'Man-eating' tiger shot dead in India

NEW DELHI (AFP) - Armed forest guards have shot dead a man-eating tiger in southern India after the animal attacked and killed a farmer and a tea plantation worker, an official said Thursday.

The tiger pounced on the farmer who had entered a forest in the state of Kerala earlier this month, eating most of his body, forest officer C. Badrasamy told AFP.

The same animal then attacked a woman as she worked on a plantation on Saturday, after the tiger apparently roamed into neighbouring Tamil Nadu state on the other side of the forest, Badrasamy said.

"There was panic in the area and angry villagers then started ransacking forest property, demanding that the tiger be killed immediately," Mr Badrasamy said by phone from Tamil Nadu.

A 50-strong team of forest officers, constables and vets had fanned out across jungle in Tamil Nadu, armed with a photo of the big cat from colleagues in Kerala, before finding and tranquilising it.

But the tiger escaped amid chaotic scenes after some 500 villagers gathered to look at the animal, Badrasamy said.

After it was again spotted in the jungle, the officers tried to use dart guns but opened fire with live rounds on Wednesday as it tried to pounce on a team member.

"Of course our priority was to capture and not kill the tiger. But circumstances were such that we had no other option," Mr Badrasamy said.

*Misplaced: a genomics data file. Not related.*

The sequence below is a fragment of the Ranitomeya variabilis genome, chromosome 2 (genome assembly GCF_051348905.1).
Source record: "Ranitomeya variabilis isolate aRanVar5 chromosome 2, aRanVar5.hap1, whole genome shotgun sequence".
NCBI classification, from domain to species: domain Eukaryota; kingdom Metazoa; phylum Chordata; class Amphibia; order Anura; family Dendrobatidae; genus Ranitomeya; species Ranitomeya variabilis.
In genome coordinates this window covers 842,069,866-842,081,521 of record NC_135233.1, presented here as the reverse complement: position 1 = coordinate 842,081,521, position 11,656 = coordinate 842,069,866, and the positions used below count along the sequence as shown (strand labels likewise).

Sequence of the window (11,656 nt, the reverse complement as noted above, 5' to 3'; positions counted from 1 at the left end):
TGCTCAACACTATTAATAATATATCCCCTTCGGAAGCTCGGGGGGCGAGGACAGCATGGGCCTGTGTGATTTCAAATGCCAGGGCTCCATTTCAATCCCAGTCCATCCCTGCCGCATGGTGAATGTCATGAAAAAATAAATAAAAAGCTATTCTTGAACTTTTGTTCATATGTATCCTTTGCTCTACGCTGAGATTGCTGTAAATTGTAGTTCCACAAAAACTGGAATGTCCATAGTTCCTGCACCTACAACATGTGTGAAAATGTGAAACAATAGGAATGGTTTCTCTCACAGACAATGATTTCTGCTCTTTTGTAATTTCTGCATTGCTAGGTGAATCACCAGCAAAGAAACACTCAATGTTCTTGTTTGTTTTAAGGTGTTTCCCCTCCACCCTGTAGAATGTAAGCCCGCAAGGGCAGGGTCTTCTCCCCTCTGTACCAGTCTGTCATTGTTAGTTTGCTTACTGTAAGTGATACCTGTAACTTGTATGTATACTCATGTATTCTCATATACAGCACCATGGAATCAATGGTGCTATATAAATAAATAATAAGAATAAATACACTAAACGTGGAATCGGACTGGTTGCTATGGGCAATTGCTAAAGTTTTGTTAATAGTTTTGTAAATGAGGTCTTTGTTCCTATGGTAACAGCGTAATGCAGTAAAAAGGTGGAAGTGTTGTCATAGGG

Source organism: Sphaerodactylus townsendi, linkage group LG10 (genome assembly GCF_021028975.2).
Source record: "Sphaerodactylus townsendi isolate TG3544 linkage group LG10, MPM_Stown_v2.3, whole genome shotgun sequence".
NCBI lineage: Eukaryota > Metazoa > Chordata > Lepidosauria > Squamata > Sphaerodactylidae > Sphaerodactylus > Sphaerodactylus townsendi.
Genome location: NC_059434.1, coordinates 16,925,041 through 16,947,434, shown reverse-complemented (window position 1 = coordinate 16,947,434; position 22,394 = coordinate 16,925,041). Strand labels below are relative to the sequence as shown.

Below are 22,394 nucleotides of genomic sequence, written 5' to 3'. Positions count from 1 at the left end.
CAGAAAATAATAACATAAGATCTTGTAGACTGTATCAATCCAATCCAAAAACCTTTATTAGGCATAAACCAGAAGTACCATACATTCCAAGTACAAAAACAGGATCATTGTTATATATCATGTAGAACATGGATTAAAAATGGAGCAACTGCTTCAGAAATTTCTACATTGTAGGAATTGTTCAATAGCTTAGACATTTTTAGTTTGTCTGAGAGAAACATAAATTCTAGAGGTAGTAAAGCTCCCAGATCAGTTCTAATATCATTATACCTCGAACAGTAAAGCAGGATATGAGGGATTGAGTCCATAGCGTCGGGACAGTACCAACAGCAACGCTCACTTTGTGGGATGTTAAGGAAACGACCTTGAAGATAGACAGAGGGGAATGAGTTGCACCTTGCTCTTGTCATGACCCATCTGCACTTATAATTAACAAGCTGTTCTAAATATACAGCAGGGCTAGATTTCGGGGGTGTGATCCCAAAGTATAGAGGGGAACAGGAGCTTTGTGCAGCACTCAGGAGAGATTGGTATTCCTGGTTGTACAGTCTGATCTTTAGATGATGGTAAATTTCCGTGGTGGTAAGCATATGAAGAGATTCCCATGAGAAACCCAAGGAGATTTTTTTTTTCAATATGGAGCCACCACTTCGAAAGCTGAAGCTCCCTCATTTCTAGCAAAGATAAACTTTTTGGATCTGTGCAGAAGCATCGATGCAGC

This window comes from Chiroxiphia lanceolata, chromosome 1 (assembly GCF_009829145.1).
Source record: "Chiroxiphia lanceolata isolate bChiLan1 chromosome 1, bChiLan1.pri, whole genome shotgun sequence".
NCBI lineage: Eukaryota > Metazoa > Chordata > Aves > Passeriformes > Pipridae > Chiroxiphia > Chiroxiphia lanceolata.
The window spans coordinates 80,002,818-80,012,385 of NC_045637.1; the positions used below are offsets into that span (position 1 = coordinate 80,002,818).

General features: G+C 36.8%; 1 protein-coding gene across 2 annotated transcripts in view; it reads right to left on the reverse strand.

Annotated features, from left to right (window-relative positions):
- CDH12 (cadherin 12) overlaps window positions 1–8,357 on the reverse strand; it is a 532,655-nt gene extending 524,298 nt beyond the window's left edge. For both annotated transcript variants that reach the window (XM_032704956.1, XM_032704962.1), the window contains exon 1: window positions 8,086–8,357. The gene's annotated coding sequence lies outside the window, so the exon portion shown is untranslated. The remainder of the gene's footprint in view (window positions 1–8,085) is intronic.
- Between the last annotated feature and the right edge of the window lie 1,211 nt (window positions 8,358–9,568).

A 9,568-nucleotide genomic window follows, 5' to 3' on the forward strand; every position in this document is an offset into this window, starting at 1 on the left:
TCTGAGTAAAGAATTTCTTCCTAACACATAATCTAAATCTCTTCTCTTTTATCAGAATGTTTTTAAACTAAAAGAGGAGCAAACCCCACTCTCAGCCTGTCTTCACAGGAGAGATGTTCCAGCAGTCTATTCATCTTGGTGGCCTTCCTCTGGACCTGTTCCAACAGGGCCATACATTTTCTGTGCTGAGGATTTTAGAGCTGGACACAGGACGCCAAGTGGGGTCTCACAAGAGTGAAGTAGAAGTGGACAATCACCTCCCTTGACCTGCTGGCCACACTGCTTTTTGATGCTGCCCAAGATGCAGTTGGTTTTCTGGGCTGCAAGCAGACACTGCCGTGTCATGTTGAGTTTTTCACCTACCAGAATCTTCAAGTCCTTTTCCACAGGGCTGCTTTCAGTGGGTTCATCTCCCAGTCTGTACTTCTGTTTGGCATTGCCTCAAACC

"It could have attacked other people sooner than later." More than half of the world's rapidly dwindling wild tiger population lives in India with a recent census reporting a 30 percent jump in their numbers in the last four years to 2,226.

"Man-eating tigers are very rare. This particular tiger probably had multiple injuries, it may have lost its territory and was expelled from there," Mr Badrasamy said.

The Indian government has been working to reduce deadly encounters between tigers and humans, as farmers and others encroach on their forests, forcing the cats to stray in search of water and food.

Another tiger is thought to have killed about a dozen people in northern India last February. The animal is not believed to have been killed or captured.

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